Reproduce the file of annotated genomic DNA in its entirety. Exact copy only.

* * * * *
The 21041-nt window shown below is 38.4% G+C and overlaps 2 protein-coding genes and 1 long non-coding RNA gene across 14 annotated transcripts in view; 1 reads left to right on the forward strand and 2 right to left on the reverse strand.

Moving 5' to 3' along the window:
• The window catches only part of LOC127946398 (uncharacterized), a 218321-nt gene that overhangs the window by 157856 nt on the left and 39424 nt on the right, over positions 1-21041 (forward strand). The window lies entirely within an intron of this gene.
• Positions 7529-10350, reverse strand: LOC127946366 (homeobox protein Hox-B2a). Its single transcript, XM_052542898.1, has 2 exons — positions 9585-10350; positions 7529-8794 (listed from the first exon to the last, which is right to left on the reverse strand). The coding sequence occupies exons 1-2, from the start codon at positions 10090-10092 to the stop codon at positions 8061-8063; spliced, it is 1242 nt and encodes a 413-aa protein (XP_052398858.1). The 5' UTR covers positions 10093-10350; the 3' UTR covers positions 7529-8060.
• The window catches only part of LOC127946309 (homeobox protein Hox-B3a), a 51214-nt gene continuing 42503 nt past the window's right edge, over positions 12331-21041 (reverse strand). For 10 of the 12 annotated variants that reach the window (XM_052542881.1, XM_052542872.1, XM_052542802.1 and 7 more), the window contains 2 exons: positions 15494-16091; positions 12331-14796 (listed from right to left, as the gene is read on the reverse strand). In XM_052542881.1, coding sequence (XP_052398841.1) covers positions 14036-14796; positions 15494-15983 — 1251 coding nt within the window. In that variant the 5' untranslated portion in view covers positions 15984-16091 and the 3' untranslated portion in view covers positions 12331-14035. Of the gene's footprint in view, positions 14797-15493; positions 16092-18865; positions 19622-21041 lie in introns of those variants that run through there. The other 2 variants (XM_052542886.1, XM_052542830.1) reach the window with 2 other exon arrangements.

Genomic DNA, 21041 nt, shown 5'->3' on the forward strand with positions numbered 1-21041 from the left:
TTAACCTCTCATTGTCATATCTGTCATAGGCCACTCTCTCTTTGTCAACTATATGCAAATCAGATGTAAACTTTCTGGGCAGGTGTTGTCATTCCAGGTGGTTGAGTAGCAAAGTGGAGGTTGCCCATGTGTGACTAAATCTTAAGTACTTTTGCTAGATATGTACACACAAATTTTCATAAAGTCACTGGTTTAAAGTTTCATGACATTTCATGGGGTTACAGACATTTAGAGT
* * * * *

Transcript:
The 21041-nt window shown below is 38.4% G+C and overlaps 2 protein-coding genes and 1 long non-coding RNA gene across 14 annotated transcripts in view; 1 reads left to right on the forward strand and 2 right to left on the reverse strand.

Moving 5' to 3' along the window:
• The window catches only part of LOC127946398 (uncharacterized), a 218321-nt gene that overhangs the window by 157856 nt on the left and 39424 nt on the right, over positions 1-21041 (forward strand). The window lies entirely within an intron of this gene.
• Positions 7529-10350, reverse strand: LOC127946366 (homeobox protein Hox-B2a). Its single transcript, XM_052542898.1, has 2 exons — positions 9585-10350; positions 7529-8794 (listed from the first exon to the last, which is right to left on the reverse strand). The coding sequence occupies exons 1-2, from the start codon at positions 10090-10092 to the stop codon at positions 8061-8063; spliced, it is 1242 nt and encodes a 413-aa protein (XP_052398858.1). The 5' UTR covers positions 10093-10350; the 3' UTR covers positions 7529-8060.
• The window catches only part of LOC127946309 (homeobox protein Hox-B3a), a 51214-nt gene continuing 42503 nt past the window's right edge, over positions 12331-21041 (reverse strand). For 10 of the 12 annotated variants that reach the window (XM_052542881.1, XM_052542872.1, XM_052542802.1 and 7 more), the window contains 2 exons: positions 15494-16091; positions 12331-14796 (listed from right to left, as the gene is read on the reverse strand). In XM_052542881.1, coding sequence (XP_052398841.1) covers positions 14036-14796; positions 15494-15983 — 1251 coding nt within the window. In that variant the 5' untranslated portion in view covers positions 15984-16091 and the 3' untranslated portion in view covers positions 12331-14035. Of the gene's footprint in view, positions 14797-15493; positions 16092-18865; positions 19622-21041 lie in introns of those variants that run through there. The other 2 variants (XM_052542886.1, XM_052542830.1) reach the window with 2 other exon arrangements.

Genomic DNA, 21041 nt, shown 5'->3' on the forward strand with positions numbered 1-21041 from the left:
TTAACCTCTCATTGTCATATCTGTCATAGGCCACTCTCTCTTTGTCAACTATATGCAAATCAGATGTAAACTTTCTGGGCAGGTGTTGTCATTCCAGGTGGTTGAGTAGCAAAGTGGAGGTTGCCCATGTGTGACTAAATCTTAAGTACTTTTGCTAGATATGTACACACAAATTTTCATAAAGTCACTGGTTTAAAGTTTCATGACATTTCATGGGGTTACAGACATTTAGAGT